Costumes are unique toys, if you even want to call them that. They’re playthings you don’t play with, rather, they support and inspire play – they’re play facilitators. You’ve likely seen it for yourself that there’s something very compelling for children about re-envisioning everyday objects, assembling ensembles, or pretending to be somebody else. But did you know it’s also good for their brains?
According to the National Association for the Education of Young Children (NAEYC) (click here for article), playing with costumes can build imagination, help children discover new things about themselves, and can be a powerful tool for self-expression. But I wasn’t about to take NAEYC’s word for it, so I took my questions to an expert: 8-year-old costume-enthusiast Nate Hill.
Nate usually wears a costume to complement and enhance his play, sometimes alone, sometimes with others. When he puts on his hero costume, he’s ready to fight crime and save the world. The pretend play that his costume inspires is directly nurturing his imagination.
Another way for children to exercise their imaginations is by creating their own costumes. Alice Vogler, Arts Program Manager here at Boston Children’s Museum, runs programs in the Art Studio in which children design and create their own costume elements. And it’s something you can do at home. Collaging together different dress-up articles and repurposing household items are effective ways for children to practice creative thinking.
This suggests the dress-up box may be one of the cheapest playthings you can have in the house. If you’ve ever seen your child gallivanting around with a towel cape or wearing a box on her head with all the dignity of a member of the royal family at a polo match, you already know that costumes don’t have to be elaborate or expensive.
Nate identifies with the characters he dresses as and aspires to be like them. His two favorite costumes to wear are Spiderman and a Star Wars Clone Trooper. When I asked about how he felt being a “bad guy” Nate assured me that his Clone Trooper is a pre-Rebellion fighter who was firmly sided with the Alliance. “It’s good to be a hero,” he said. By trying on the attributes of someone else, children are exploring their own developing personalities.
Nate also admires the Clone Trooper for being a “good hero and soldier who is loyal. In tight situations he is able to pull through even though things can be pretty bad.” He sometimes channels his inner hero to get him through challenging situations in his life like spelling tests.
As a performer and ballet dancer, Boston Children’s Museum’s Culture and Performing Arts Educator Steve Schroth understands the effect of a costume on the wearer. “People do things in costume they wouldn’t normally do,” he said. And Steve reminded me of a scene from the movie Never Been Kissed that perfectly illustrates that point. Drew Barrymore’s English teacher is talking to the class about As You Like It and he quotes, “All the world´s a stage and all the men and women, merely players.” The teacher goes on to explain that, “It´s about disguise. About playing a part. And it´s when [Rosalind] is in costume that she can finally express her love for Orlando. See, the point Shakespeare is trying to make is that when we´re in disguise, we feel freer. We do things we wouldn´t do in ordinary life.” When children wear costumes, they feel more free to take chances and try new things. The costume creates a safe space for them to explore different aspects within themselves.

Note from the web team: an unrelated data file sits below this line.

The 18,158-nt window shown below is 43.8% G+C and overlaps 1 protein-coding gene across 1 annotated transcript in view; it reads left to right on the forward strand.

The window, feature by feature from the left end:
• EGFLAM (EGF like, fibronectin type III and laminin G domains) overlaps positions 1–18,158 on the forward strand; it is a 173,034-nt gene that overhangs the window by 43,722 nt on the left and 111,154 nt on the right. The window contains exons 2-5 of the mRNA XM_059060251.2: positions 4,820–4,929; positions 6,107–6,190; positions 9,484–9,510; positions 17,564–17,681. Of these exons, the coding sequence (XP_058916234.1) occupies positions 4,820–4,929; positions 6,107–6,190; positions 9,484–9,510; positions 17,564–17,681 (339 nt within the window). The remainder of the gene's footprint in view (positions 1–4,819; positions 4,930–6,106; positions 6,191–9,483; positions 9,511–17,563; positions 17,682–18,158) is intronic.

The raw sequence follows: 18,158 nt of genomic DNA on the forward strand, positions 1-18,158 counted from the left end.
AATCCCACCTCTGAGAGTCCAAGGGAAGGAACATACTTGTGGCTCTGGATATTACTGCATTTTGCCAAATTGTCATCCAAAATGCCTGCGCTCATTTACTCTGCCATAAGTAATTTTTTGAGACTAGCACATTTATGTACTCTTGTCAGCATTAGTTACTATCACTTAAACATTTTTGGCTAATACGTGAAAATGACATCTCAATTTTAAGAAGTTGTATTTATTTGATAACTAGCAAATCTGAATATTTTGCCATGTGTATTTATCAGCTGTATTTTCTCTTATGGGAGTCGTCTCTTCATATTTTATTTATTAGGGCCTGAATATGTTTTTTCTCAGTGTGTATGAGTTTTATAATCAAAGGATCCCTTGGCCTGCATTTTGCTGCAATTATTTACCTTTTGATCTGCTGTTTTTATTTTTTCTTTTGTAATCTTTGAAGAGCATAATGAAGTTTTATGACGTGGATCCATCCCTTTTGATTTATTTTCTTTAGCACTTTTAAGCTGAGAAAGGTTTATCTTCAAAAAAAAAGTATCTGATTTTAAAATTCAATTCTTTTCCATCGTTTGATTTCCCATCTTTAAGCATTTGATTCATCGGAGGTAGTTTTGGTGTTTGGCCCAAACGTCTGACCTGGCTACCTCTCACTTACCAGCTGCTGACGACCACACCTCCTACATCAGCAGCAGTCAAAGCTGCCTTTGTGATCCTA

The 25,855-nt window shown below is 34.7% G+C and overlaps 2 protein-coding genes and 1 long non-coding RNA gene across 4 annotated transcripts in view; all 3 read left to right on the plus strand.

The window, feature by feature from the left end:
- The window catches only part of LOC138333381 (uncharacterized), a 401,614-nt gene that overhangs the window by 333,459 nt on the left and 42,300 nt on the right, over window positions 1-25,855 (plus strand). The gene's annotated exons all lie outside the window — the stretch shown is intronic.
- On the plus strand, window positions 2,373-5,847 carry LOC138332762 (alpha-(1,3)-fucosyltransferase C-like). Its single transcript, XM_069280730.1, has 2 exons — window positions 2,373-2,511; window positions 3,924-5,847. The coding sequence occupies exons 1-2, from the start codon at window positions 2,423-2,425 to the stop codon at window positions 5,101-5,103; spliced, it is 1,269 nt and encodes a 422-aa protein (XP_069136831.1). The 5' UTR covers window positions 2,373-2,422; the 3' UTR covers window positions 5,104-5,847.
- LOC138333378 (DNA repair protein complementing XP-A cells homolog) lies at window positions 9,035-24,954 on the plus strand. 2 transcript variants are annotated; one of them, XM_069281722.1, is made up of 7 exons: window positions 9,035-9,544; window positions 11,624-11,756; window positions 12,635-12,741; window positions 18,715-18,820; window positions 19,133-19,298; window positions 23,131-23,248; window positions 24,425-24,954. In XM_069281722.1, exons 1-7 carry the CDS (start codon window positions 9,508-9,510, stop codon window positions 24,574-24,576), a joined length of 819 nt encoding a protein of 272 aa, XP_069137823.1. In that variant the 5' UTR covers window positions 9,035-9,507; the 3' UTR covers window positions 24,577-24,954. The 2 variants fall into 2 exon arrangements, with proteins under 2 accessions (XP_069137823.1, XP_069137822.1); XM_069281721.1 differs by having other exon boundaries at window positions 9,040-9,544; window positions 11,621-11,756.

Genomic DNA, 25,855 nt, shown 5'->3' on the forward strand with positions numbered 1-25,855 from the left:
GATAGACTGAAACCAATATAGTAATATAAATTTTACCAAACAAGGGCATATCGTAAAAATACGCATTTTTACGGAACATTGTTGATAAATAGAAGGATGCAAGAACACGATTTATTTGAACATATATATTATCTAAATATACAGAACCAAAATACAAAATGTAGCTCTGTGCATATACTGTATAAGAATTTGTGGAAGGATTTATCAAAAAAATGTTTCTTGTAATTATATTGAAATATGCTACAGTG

Nate dresses up mostly at home but has been known to go out in public in costume and he notes that people recognize him. Alice identifies this as visual communication. In addition to her work at Boston Children’s Museum, she is also a performance artist and uses her clothing as a tool to communicate with her audience.
While it may not be conscious communication, when children select their own costumes they make their interests and aspirations visible and that helps adults learn more about them and their personalities. Steve suggests that choosing a costume can be an opportunity for children to express their values and help communicate a personal narrative. It shows the world something that they think is cool, or funny, or something they wish they were.
So don’t put those costumes away just yet. After this year’s holiday stress wears off, you and your child can enjoy costuming as an important opportunity to nurture her development even after Halloween has come and gone. Your family doesn’t need an excuse to create something fun to wear or need a holiday to try on a new persona for an afternoon.